Housing starts continued to climb year-over-year in January, reaching a seasonally adjusted annual rate of 1.567 million, according to estimates from the U.S. Census Bureau and U.S. Department of Housing and Urban Development.
That’s a decrease of 3.6% compared with an adjusted annual rate of 1.626 million in December but an increase of 21.4% compared with a rate of 1.291 million January 2019.
Starts of single‐family homes were at a rate of 1.010 million, a decrease of 5.9% compared with 1.073 million the previous month.
Starts of multifamily dwellings (five units or more per building) were at an annual rate of 547,000, an increase of 3.0% compared with 531,000 in January 2019.
Building permits were up month-over-month and year-over-year. They were at a seasonally adjusted annual rate of 1.551 million, an increase of 9.2% compared with 1.420 million in December and an increase of 17.9% compared with 1.316 million in January 2019.
Permits for single‐family homes were at a rate of 987,000, an increase of 6.4% compared with 928,000 in December.
Permits for multifamily homes were at a rate of 522,000, up 15.2% compared with 453,000 the previous month.
Housing completions were at a seasonally adjusted annual rate of 1.280 million, down 3.3% compared with 1.323 million in December but up 1.5% compared with 1.261 million in January 2019.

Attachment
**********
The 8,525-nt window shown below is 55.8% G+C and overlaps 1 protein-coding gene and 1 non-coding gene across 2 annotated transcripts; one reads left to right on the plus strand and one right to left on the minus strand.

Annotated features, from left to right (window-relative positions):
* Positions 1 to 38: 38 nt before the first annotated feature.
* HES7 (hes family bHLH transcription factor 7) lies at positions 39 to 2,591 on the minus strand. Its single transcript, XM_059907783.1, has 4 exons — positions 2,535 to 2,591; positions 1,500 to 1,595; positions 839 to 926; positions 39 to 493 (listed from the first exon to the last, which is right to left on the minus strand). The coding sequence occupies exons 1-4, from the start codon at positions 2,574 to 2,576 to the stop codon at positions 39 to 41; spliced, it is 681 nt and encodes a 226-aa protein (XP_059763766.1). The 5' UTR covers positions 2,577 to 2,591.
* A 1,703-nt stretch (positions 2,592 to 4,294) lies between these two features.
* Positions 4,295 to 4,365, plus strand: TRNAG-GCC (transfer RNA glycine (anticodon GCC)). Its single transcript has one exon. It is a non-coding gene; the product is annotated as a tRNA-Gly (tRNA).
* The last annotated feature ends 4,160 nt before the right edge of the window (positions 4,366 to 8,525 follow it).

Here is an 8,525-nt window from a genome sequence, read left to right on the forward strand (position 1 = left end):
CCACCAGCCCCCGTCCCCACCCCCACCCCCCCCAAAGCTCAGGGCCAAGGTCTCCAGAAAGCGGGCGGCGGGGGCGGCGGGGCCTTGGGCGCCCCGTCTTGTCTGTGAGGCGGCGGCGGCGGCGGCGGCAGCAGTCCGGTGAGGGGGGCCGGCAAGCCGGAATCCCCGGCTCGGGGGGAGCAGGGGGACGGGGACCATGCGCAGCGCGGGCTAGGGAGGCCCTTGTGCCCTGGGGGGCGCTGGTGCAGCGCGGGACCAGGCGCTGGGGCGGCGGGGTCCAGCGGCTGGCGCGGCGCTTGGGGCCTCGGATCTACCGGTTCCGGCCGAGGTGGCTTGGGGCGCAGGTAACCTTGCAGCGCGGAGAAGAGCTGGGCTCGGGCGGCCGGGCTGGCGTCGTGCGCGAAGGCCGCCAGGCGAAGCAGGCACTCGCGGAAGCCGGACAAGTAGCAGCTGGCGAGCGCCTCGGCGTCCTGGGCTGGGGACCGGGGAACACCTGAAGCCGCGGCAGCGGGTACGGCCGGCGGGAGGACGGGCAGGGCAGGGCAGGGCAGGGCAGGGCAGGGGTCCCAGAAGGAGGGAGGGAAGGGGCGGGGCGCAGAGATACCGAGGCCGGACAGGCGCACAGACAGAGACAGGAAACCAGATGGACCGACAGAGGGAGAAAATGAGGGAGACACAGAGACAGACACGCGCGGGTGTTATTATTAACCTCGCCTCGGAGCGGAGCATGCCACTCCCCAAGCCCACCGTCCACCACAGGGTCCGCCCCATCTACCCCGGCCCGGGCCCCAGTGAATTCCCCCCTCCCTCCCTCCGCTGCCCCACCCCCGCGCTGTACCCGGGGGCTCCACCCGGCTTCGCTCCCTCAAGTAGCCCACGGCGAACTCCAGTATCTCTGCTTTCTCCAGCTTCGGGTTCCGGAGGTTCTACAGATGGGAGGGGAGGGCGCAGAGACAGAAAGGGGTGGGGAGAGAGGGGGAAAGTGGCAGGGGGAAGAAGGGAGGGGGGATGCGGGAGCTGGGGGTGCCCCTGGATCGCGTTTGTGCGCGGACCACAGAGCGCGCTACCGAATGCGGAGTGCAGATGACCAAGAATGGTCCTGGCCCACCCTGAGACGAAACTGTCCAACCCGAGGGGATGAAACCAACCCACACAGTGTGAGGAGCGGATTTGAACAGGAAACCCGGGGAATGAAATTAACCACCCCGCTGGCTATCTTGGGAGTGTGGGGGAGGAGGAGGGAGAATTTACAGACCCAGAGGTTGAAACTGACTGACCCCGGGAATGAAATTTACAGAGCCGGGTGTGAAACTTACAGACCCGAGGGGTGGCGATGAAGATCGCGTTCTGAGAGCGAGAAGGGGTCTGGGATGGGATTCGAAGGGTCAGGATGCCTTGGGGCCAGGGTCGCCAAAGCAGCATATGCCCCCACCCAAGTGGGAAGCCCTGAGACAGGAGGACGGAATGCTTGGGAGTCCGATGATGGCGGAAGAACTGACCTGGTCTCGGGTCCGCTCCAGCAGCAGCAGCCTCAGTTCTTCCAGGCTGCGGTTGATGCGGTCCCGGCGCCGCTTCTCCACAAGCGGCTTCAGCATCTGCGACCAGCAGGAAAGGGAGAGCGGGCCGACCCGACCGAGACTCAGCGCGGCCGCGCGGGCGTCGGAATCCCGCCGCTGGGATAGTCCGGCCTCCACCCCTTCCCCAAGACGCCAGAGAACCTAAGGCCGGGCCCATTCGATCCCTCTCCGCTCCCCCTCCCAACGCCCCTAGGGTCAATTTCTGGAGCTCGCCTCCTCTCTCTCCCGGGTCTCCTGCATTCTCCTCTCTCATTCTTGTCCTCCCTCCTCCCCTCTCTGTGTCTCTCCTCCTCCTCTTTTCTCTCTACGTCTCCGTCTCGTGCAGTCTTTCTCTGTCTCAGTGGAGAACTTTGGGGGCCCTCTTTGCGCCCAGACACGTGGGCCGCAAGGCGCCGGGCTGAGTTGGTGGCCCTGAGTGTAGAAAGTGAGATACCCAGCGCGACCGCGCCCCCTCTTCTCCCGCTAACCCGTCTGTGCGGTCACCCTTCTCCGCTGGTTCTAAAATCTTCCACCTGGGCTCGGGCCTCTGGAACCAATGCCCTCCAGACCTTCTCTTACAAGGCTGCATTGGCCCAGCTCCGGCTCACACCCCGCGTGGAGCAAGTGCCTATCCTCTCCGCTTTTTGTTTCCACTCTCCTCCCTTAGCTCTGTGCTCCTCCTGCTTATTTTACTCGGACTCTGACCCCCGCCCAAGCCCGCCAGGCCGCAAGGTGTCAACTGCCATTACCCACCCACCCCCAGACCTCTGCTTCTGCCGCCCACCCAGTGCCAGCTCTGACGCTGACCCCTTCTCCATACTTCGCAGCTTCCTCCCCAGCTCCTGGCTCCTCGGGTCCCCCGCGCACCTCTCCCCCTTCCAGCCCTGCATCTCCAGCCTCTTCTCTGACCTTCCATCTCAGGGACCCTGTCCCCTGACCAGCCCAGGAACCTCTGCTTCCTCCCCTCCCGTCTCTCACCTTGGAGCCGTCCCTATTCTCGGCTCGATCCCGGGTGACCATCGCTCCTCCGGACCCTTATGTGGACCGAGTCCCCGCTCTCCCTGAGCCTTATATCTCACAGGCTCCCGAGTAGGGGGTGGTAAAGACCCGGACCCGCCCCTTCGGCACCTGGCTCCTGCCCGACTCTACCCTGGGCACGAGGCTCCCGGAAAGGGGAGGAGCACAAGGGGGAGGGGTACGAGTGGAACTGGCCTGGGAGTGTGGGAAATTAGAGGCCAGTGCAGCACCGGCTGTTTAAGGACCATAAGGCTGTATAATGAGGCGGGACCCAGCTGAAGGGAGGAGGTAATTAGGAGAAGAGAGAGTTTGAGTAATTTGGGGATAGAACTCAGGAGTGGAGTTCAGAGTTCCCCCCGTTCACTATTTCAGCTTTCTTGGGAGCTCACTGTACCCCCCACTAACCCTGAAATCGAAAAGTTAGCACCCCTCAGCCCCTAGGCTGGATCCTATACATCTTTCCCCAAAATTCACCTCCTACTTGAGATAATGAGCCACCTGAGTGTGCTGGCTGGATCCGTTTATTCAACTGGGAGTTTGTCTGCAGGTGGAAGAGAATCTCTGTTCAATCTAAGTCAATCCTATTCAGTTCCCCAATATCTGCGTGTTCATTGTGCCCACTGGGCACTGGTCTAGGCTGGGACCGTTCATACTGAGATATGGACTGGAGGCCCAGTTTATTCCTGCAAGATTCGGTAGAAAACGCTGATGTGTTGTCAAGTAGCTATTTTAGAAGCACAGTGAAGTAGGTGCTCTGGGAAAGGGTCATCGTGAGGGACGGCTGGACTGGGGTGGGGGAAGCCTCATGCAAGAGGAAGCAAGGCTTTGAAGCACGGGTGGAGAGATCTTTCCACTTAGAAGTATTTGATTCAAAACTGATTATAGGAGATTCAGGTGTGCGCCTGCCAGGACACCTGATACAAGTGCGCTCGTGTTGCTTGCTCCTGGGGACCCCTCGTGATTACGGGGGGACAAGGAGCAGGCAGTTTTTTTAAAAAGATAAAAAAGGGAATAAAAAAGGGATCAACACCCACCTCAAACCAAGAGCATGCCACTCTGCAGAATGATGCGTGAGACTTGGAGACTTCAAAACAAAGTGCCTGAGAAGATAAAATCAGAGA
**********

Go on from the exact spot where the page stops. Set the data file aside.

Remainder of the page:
Completions of single‐family homes in January were at a rate of 877,000, a decrease of 3.5% compared with 909,000 the previous month.
Completions of multifamily units were at a rate of 397,000, down 2.2% compared with 406,000 in December.
The overall increase in construction activity is a continuation of the trend seen at the end of 2019 and is welcome news for the housing and mortgage industries.
“January’s decrease in single-family home construction came on the heels of a strong December that was helped by warmer weather,” says Bill Banfield, executive vice president of capital markets for Quicken Loans, in a statement. “With two strong months, it is clear warmer weather has helped the housing market earn some extra credit points. This could help generate positive momentum heading into the spring home buying season.”
Odeta Kushi, deputy chief economist for First American, says the increase in permit activity is “an encouraging sign.”
“Even better is the single-family permits data, which is the highest it’s been since 2007, and 20 percent higher than one year ago,” Kushi says in a statement. “Permits are a leading indicator of future housing starts, so this is another nod to the expected strength of the housing market in 2020.”
Kushi says “the housing market is on solid footing.”
“Demographic demand only continues to strengthen as 4.8 million millennials turn 30 this year – approaching peak home-buying age – and low borrowing costs and a strong labor market boost purchasing power,” she says. “Finally, the other half of the equation, supply, is beginning to accelerate to keep up with the pace of household formation.”
Also showing promise that home builders will continue to ramp up production is that home builder confidence for the last three months has been the highest since 1999.
“Builders are responding to high demand, limited existing inventory, and low borrowing costs,” Kushi says.